NOTE: For the registry change to work for the Admin Security Update on users machines that run Winnt/Windows 2000 they must have read/allow permissions. To check this for Winnt/Windows 2000:
How to Use the Outlook Security FormWhen you use the Outlook Security form, you can change security settings for Outlook users. Section 2.3 of the Readme.txt file provides detailed steps about how to install the form. After the form is installed, it is the default form for the Outlook Security Settings folder, and you can click New to open the form and create a new security setting.
When you use the Outlook Security Form, you can create one item in the folder that stores the default security settings for the users. In addition, you can use the form to create additional items in the folder; each item is an exception to the default security settings. For example, you can create a "Power Users" item in the folder that contains a list of members in that group and the custom settings that they have. The form stores the user's name in the Members box of the form, and the settings are stored in a variety of Outlook user-defined fields in the item. Settings that you can configure include attachments, the Outlook object model, Simple Messaging Application Programming Interface (MAPI), Collaboration Data Objects (CDO), and the type of file extensions that are in the Level 1 or Level 2 lists. The Readme.txt file contains more detailed information about the individual settings.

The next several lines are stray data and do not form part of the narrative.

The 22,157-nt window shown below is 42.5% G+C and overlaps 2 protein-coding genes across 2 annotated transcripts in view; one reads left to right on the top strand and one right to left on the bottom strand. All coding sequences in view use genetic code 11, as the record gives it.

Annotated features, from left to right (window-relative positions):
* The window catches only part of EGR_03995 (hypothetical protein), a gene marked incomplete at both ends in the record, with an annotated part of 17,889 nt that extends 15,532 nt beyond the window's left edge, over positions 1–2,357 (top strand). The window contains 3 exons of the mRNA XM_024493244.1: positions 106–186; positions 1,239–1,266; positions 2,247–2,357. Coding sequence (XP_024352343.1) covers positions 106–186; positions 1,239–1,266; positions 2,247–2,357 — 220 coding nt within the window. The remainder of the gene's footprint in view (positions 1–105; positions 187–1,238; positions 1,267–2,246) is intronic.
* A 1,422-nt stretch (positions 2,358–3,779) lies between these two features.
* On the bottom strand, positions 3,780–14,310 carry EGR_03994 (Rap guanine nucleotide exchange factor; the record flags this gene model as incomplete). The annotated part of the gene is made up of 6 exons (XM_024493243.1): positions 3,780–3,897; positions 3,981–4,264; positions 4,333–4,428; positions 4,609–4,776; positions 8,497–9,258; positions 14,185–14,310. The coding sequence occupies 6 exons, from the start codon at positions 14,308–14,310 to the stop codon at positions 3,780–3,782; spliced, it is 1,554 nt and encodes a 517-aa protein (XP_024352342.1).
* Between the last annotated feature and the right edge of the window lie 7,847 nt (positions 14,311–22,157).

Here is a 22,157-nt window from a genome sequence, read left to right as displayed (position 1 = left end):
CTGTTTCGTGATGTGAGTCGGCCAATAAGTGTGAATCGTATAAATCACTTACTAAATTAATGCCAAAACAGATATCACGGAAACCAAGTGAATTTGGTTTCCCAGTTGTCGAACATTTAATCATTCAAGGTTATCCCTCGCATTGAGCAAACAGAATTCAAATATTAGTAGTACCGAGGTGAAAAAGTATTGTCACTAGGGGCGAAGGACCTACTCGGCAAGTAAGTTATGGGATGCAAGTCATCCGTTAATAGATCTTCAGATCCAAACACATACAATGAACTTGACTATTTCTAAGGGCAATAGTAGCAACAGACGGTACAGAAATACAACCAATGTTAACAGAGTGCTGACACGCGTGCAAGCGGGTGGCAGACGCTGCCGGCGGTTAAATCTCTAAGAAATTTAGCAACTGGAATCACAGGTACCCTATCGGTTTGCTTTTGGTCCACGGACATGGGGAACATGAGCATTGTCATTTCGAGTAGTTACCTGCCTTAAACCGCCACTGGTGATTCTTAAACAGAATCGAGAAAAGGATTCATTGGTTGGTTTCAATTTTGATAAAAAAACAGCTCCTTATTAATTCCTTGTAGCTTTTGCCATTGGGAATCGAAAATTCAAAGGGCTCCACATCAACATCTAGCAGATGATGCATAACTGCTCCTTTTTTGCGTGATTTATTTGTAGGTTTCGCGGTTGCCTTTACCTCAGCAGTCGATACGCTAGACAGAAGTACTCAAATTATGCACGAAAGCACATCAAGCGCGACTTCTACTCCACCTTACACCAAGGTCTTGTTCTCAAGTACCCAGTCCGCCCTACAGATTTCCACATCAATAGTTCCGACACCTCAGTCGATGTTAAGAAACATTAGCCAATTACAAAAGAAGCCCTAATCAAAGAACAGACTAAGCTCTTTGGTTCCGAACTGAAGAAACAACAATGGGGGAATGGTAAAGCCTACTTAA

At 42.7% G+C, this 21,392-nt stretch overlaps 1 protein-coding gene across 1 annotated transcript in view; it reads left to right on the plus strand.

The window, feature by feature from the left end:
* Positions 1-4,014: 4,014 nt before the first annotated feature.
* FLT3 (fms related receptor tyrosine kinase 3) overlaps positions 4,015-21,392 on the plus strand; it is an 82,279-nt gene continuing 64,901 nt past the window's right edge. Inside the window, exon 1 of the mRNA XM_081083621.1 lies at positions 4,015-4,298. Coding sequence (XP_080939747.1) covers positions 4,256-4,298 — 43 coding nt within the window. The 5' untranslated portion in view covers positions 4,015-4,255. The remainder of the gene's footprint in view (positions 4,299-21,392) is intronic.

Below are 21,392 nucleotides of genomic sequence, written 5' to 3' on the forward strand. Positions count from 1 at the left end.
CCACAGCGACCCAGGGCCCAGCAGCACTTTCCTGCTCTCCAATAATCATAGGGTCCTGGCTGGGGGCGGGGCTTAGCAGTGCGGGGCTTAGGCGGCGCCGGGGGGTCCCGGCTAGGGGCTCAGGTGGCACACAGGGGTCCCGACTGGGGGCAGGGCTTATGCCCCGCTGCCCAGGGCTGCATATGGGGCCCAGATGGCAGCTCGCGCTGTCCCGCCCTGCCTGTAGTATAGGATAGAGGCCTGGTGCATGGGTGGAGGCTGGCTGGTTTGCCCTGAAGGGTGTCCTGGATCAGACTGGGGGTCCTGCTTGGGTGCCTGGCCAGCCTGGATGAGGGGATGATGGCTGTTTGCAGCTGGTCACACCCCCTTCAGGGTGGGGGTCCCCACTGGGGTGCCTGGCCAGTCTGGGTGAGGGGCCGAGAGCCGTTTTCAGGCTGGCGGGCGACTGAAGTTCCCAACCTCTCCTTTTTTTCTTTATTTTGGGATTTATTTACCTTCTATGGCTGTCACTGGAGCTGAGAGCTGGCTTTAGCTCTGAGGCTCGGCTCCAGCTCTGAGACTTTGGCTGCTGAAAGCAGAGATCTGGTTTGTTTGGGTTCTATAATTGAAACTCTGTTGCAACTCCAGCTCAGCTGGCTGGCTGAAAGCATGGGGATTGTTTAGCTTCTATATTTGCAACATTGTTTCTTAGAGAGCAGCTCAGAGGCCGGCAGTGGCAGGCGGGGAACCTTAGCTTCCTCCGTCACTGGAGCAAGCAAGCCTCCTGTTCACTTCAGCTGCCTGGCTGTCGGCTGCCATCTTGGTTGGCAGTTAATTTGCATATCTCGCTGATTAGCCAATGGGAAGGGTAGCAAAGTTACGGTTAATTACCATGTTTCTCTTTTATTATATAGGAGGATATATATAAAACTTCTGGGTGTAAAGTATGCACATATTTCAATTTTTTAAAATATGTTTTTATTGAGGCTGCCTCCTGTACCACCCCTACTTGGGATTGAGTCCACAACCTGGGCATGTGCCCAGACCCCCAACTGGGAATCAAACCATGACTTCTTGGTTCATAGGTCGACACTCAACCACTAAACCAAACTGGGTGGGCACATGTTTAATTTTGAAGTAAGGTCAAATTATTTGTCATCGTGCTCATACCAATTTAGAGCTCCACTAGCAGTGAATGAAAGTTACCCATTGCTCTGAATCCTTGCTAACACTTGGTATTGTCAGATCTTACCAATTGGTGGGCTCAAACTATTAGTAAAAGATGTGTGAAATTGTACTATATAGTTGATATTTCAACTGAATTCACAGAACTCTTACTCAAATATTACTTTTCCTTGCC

When you use the Members box on the form, type resolvable e-mail addresses that are semicolon-delimited so that the entire list can be resolved, just as if you were typing the text in the To box of an e-mail message. The data from the Members box is actually stored in the To field of the item.
When you type file extensions on the form, as you are instructed to do in the Readme.txt file, make sure that each file extension does not include a period (.) before the file extension, that each extension is separated with a semicolon (;), and that you do not have spaces between the file extensions. For example:
xyz;yxz;zyxNOTE: The form includes settings for the CDO object model, but these settings do not function unless you install the CDO E-mail Security Update. For additional information, click the following article number to view the article in the Microsoft Knowledge Base: